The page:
Patrick Pucher is thinking ahead. At 23, just out of college and into the workforce, he's tossing around the idea of investing in real estate. He's looking at becoming a landlord. He's mulling the possibility of fixing up properties for quick resale. Maybe both.

"I've lost faith in the stock market a little bit," said Pucher, who has a degree in finance from Ball State University in Indiana. "I don't have a ton of money, but I think real estate would be a better way to create wealth."

Legions of kindred spirits await him. The nation's seemingly endless property boom has intersected with widespread disillusionment with Wall Street and an unemployment picture that has many people scrambling for new careers. As a result, "dabbling in real estate" has turned into the modern equivalent of whispering "plastics" into the ear of graduate Dustin Hoffman.

One of real estate's attractions is that there are lots of ways to go about it, from investing in specialized mutual funds to becoming a landlord to merely selling one's own house for a profit and moving up.

But many experts say that it's "flipping" -- the practice of buying, fixing and reselling properties for quick profit -- that puts stars in people's eyes. Urged along by investment infomercials, seminars and an avalanche of how-to-do-it books whose covers flatly promise that flipping is the way to "secure your financial future" or to "unlimited riches" or "instant cash profits," it's become a real estate traffic jam out there.

"The market is saturated with people venturing into real estate," said Paul Wilkinson, who readily admits to being one of them. Wilkinson, a sales representative, said he has bought a couple of properties himself, and now he's organizing a group of friends to invest in foreclosed properties. They've attended a few foreclosure auctions already, "just to learn."

And one thing they learned was that he and his partners were, in his words, "small players" in a room filled with big ones.

"We walk in with our three $10,000 certified checks (a good-faith requirement for bidders), and we see lots of guys who are holding the equivalent of huge stacks of $10,000 checks. They can far outbid us," Wilkinson said.

Undaunted, he says he's on the lookout for properties every day. In 2003, he says he managed to stick to his vow of acquiring a property every six months, but not this year because the competition is tough.

Jane Garvey knows that all too well.

"It's unbelievably hard to find the deals because there are so many people out there," said Garvey, a full-time investor for many years who said she can't remember exactly how many properties she has bought and sold. "I've never counted. Let's just say dozens."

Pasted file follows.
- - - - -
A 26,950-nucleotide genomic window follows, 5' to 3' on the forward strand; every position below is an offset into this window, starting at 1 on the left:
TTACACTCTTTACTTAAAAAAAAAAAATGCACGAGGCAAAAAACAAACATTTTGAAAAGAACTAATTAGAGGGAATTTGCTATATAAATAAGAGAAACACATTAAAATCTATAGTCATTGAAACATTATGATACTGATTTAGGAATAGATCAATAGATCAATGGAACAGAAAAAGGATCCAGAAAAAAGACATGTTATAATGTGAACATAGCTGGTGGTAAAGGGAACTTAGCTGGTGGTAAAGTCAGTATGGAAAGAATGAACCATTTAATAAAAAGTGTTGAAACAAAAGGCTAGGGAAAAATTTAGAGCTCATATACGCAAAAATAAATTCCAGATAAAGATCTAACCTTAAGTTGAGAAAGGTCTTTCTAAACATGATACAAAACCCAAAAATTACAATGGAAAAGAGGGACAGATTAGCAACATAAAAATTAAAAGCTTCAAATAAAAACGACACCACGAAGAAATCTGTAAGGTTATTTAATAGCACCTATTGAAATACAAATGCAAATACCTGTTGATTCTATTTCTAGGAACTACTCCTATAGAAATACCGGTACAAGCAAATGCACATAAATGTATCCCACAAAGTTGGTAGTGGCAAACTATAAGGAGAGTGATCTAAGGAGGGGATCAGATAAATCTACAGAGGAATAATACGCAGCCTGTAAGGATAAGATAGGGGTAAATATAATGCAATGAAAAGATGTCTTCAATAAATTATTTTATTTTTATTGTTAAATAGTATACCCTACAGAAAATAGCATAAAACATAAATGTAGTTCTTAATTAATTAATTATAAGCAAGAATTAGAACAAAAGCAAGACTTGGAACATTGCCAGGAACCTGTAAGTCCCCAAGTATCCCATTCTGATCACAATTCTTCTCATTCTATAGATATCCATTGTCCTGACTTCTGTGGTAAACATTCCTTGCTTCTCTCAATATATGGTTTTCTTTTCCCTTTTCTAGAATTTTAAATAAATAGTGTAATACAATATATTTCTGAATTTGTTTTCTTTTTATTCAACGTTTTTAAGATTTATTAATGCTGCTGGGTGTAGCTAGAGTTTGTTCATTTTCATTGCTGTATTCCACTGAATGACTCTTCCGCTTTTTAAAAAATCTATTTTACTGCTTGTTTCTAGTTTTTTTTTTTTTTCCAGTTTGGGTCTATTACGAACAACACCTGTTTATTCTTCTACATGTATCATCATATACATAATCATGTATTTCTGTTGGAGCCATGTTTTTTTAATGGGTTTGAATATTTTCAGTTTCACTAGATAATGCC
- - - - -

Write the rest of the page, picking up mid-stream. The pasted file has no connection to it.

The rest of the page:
Garvey may grouse about what the competition is doing to prices, but she realizes she's part of the cause. As president of Chicago Creative Investors Association, she organizes classes on real estate's ins and outs for part-timers, full-timers and wannabes. An August meeting devoted specifically to rehabbing and flipping drew an overflow crowd to a College of DuPage meeting room that seated 100 people; numerous attendees sat on the floor, she said.

"I asked how many of them were already doing it, and about two-thirds raised their hands," said Garvey, whose group is based in Glen Ellyn, Ill. "I know they're buying. I just don't know that they're making money at it."

That's because Garvey and others say the enthusiastic crush may be shooting itself in its collective foot.

"There are so many amateurs who are willing to pay too much," she said. "It has made the market extremely difficult for the people who have been doing it for years."

Not all the upward pressure on prices comes from the beginners. Certain tax laws encourage buyers and sellers to keep on buying and selling, which can turn an investment lark into an ongoing proposition that pushes prices ever higher.

In simplest terms, Section 1031 of the federal tax code allows investors to defer paying capital gains taxes when they sell if they reinvest in "like kind" properties.

But time is critical in so-called 1031 exchanges, according to Mark B. Weiss, a real estate broker and investor.

"The government says [to sellers of investment property], 'Pay me a tax or reinvest the money,' " he explained. "I have a 45-day window to make a choice of the potential reinvestment properties, then I have 180 days to close the sale. I'm playing 'Beat the Clock.' " And so, investors may conclude that, with the meter running, paying a little extra for the replacement property is a better alternative than writing a check to the IRS.

"It feeds on itself," said Weiss, who is also the author of "Real Estate Flipping: Grow Rich Buying and Selling Property."

Among all the "it's a jungle out there" warnings, Weiss ventures an apparent minority opinion that, based on his research into some properties earlier this year, the overbidding wars may be easing up.

There may be several reasons, he said. One of them is that lenders definitely are becoming more demanding. Another is that the upward trend in property-tax assessments has tacked a considerable surcharge onto sales prices. Then there are the wizened ones who, weary of the competition and the hard work of rehabbing, have thrown up their hands and walked away.Meanwhile, Pucher continues to study his options, and flipping is one of them. The way he looks at it, time is on his side.

"I think if I did a quick-return thing now and if I would fail, it's not that big a thing," said Pucher, a financial analyst for the Metropolitan Water Reclamation District Retirement Fund in Chicago.

"I'm young. I could recover."

"There are so many amateurs who are willing to pay too much," says Jane Garvey, a full-time property investor. Paul Wilkinson managed to stick to his vow of acquiring a property every six months in 2003. He could not this year because the competition is tough.